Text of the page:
An Effective Leader is Loving
The idea of being loving as an essential characteristic of an effective leader is probably even more counterintuitive than that of humility. This again is because the world often does not fully understand what it means to be loving. Most definitions of the word would probably include descriptors like “affectionate,” “feeling,” or “nurturing.” While none of these are incorrect, it only paints a surface picture of what love really is. The greatest definition of love is found in Paul’s first letter to the Corinthian church. If we replace the word “love” with “an effective leader” it will become immediately obvious why being loving is an essential characteristic for any leader at any time.
- An effective leader is patient (13:4).
- An effective leader is kind (13:4).
- An effective leader does not envy (13:4).
- An effective leader does not boast (13:4).
- An effective leader is not proud (13:4).
- An effective leader does not disrespect others (13:5).
- An effective leader is not self-seeking (13:5).
- An effective leader is not quick tempered (13:5).
- An effective leader doesn’t hold grudges (13:5).
- An effective leader prefers truth over evil (13:6).
- An effective leader is protective of others (13:7).
- An effective leader is trusting (13:7).
- An effective leader is hopeful (13:7).
- An effective leader perseveres (13:7).
One of the most common questions an American is asked when they are overseas is, “Why Trump?” More often than not, this question will come up within sixty seconds of an American ex-pat or traveler meeting someone new for the first time. Even though the president has intelligence and talent and has done well with many of the things he has set out to accomplish, he is not respected. His power is only positional. This is because he fails on so many of the points above. He has no character. He is not loving. Malphurs quotes Howard Hendricks saying, “The greatest crisis in the world today is a crisis of leadership, and the greatest crisis of leadership is a crisis of character.”
An Effective Leader is Christ-led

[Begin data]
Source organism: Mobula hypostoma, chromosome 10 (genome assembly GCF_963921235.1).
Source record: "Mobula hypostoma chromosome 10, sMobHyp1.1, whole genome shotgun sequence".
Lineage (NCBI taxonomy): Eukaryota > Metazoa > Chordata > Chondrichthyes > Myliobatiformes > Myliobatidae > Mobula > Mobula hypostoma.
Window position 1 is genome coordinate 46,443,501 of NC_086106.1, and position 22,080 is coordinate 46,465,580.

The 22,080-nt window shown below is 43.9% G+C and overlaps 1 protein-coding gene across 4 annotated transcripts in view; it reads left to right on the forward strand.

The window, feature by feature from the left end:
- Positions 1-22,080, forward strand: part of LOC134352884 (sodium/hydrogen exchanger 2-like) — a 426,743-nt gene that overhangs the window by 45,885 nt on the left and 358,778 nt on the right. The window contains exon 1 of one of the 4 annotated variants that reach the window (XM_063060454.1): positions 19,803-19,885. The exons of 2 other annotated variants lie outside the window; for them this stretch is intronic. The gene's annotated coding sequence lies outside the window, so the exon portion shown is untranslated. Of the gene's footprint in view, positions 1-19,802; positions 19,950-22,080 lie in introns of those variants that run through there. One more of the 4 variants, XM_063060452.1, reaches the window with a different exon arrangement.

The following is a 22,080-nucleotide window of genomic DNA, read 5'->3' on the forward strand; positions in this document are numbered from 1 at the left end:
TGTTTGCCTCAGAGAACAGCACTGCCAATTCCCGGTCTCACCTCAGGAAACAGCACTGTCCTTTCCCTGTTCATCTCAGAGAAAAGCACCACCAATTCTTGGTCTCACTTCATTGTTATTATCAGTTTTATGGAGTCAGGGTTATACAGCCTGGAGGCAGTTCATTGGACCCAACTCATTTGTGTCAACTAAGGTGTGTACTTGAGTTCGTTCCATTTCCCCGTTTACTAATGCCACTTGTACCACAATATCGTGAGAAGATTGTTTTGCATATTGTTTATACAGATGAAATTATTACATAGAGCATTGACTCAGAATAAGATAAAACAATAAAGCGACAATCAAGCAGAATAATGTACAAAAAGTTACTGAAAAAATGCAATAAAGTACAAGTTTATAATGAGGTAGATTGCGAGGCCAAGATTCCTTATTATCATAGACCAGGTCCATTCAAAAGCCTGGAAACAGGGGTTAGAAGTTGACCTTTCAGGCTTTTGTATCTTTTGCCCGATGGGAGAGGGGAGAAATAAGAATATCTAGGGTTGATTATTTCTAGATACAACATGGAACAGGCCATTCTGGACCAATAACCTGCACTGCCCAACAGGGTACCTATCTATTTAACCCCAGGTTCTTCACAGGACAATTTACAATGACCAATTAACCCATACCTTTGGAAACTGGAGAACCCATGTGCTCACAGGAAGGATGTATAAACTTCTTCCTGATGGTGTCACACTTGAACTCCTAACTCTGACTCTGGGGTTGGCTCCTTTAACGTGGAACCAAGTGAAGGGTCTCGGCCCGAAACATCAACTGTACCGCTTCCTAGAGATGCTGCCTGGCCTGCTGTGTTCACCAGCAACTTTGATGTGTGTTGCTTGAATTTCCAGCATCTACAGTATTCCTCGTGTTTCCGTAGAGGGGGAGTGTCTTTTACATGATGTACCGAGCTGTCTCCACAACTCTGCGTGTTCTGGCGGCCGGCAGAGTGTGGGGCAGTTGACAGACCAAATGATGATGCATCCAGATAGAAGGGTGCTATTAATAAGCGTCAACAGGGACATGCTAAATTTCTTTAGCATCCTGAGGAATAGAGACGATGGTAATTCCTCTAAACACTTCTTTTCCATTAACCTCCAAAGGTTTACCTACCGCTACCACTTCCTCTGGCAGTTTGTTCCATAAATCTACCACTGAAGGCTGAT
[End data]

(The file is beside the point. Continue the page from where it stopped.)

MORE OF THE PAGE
Near the end of First Peter, the apostle gives an appeal to the elders of the churches he is addressing. Peter writes, “Be shepherds of God’s flock that is under your care, watching over them – not because you must, but because you are willing, as God wants you to be; not pursuing dishonest gain, but eager to serve; not lording it over those entrusted to you, but being examples of the flock. And when the Chief Shepherd appears, you will receive the crown of glory that will never fade away.”
Any effective leader must understand that they are only an “under-shepherd”. This is not just true for those in a church leadership position. It is true for businessmen and politicians, for parents and teachers, and for coaches and cops. Anyone who wants to be effective in positively influencing others should be Christ led. No matter what authority someone might have over others, Christ is the ultimate authority. Forrest writes that the “absolute authority of Jesus is essential to keep in mind, for it will shape all the observations that are made about leadership.”
How effectively am I leading others? This question is best answered by asking first, “How closely am I following Christ?”
A few short decades after Christ returned to heaven Paul and his traveling companions entered into the city of Thessalonica. Some others who were jealous of how quickly and effectively the gospel was spreading grabbed some of the Christians and brought them before the political leaders. They complained that these men who have “turned the world upside down” (acts 17:6 KJV) have now come here also. The leaders of the early church, serving under Christ, transformed their generation and reshaped history. They didn’t do it using leadership fads built off pop psychology. They didn’t grasp for military or political power. They didn’t have any financial savvy or an ivy league education. They did it by following the leadership example that a carpenter from Galilee taught them.
They were loving. Because they loved others, they were willing to humbly serve those around them even at great personal cost. Jesus and James, Peter and Paul, all died for the cause. Even as the church grew and gained influence on the world stage, this first generation did not grasp at that power or their own personal rights but only used it in the service of others.
Because they loved Christ, they followed where he led. As they followed Christ, others followed them (1 Cor 11:1). What started with one man was carried on by twelve disciples. Then it continued with 120 in the upper room who became thousands on the streets. Each person who took up their cross to follow Christ became a leader that others would follow. This is still true today. This world needs another generation that will turn the world upside down. This world needs humble servants who will love others and love God enough to follow him all the way to the cross.